A senior House Republican has served a top FBI official with a subpoena for all the material from the bureau's investigation into Hillary Clinton's use of a private email server.
Chaffetz said his committee shouldn't have to issue a subpoena to see unclassified information. Republicans have said the documents "did not constitute a complete investigative file" as numerous records had been substantially blacked out or were missing.
"Where in the Constitution does it say that I can't see that?"
FBI Director James Comey last week defended the decision to forgo criminal charges against Clinton after a lengthy probe into whether then-Secretary of State Clinton mishandled classified information that flowed through the private email system located in her NY home.
Republican investigators panned his decision and are holding a series of hearings on Mrs. Clinton's decisions and the related probe.
"We decide what's relevant - not the Department of Justice, not the FBI", Chaffetz said.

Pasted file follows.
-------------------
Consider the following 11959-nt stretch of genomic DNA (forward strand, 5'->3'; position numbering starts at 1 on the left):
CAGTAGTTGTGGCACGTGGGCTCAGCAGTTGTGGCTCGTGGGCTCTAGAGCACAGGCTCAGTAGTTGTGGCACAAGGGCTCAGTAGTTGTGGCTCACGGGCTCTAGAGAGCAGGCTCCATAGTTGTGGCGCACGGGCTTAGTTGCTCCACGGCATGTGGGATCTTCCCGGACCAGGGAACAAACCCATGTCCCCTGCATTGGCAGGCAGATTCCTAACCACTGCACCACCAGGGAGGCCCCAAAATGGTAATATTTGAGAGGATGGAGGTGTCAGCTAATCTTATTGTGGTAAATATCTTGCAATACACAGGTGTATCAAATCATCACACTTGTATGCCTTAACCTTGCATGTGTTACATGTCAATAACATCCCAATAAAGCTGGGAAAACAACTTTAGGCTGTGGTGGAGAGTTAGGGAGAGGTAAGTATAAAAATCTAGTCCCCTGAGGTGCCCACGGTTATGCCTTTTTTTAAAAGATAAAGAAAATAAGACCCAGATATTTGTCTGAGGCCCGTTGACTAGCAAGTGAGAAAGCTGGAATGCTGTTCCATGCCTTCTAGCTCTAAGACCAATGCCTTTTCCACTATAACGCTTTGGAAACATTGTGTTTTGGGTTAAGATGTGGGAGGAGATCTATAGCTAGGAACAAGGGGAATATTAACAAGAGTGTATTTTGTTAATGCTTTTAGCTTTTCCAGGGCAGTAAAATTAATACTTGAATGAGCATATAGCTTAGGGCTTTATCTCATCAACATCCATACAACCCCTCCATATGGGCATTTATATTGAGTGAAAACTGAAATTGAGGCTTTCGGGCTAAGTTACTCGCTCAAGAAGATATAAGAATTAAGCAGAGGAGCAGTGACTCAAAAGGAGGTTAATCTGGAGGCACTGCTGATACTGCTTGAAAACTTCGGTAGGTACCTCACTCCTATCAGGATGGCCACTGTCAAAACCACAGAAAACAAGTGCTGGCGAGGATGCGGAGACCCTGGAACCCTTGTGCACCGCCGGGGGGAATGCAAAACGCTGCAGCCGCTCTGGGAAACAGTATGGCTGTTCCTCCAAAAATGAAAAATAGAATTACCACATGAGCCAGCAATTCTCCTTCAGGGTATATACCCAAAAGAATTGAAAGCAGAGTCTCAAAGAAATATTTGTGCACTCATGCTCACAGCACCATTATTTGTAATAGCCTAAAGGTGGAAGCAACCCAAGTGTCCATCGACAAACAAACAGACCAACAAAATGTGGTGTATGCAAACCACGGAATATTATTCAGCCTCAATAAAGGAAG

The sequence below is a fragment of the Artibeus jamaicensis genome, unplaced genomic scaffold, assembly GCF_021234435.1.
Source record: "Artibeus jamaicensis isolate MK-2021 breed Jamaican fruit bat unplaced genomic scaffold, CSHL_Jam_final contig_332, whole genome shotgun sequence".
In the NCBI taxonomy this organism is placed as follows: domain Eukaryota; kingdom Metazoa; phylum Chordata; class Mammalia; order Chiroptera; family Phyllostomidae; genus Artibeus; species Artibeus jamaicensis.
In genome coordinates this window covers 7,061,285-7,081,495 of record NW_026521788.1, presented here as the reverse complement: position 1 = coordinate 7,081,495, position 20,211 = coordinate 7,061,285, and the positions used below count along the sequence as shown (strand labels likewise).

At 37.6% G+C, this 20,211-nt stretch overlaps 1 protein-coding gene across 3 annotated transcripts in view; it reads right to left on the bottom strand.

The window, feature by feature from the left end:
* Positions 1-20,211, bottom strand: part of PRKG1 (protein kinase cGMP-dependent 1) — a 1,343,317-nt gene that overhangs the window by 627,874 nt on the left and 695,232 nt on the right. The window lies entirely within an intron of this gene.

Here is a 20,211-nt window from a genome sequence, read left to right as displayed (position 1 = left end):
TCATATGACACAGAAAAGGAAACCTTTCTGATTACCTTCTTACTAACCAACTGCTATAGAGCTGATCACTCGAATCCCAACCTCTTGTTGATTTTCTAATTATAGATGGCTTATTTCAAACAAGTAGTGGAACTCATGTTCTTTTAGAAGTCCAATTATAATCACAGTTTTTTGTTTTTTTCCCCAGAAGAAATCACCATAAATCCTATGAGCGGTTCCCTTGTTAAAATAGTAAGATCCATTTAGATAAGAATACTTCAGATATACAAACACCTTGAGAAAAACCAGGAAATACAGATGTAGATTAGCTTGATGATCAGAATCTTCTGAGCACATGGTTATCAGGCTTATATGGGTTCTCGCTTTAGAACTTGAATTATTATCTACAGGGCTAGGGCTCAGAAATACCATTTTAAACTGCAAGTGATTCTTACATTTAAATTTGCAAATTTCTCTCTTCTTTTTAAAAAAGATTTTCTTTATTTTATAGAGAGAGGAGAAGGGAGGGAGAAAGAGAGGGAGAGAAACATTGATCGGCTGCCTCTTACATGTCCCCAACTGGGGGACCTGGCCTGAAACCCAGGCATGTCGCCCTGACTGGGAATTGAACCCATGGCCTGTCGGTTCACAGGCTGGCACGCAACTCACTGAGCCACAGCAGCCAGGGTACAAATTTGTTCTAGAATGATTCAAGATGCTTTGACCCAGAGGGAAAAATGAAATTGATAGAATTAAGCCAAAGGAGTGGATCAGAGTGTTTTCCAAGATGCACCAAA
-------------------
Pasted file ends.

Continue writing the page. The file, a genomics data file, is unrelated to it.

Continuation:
During a hearing about the classifications and redacted information in the FBI report on the investigation of Hillary Clinton's email server released ahead of the Labor Day weekend, the FBI's Acting Assistant Director for Congressional Affairs Jason Herring said he could not commit to turning over unredacted documents.
When Herring accepted the subpoena, Chaffetz delivered the formal line that traditionally accompanies such a service.
Comey announced in July that he had recommended against criminal charges for Clinton.
Ranking member Elijah E. Cummings, Maryland Democrat, said the committee should have kept Monday's discussion behind closed doors to avoid the accidental disclosure of classified information.
Earlier in August, the Federal Bureau of Investigation determined not to prosecute Clinton for her use of private email account during her service as secretary of state.
Recent polls show her lead over GOP rival Donald Trump is shrinking, and she didn't immediately disclose a pneumonia diagnosis that's forced her to take a break from the campaign trail. Over Democratic protests, Chaffetz has scheduled another hearing for Tuesday to question computer technicians who worked on Clinton's e-mail system. Doing otherwise, he said, would risk "a chilling effect" that might discourage witnesses from cooperating with investigations.
The FBI provided portions of the Clinton probe file to Congress last month and warned lawmakers that the documents "contain classified and other sensitive material" and are not to be made public.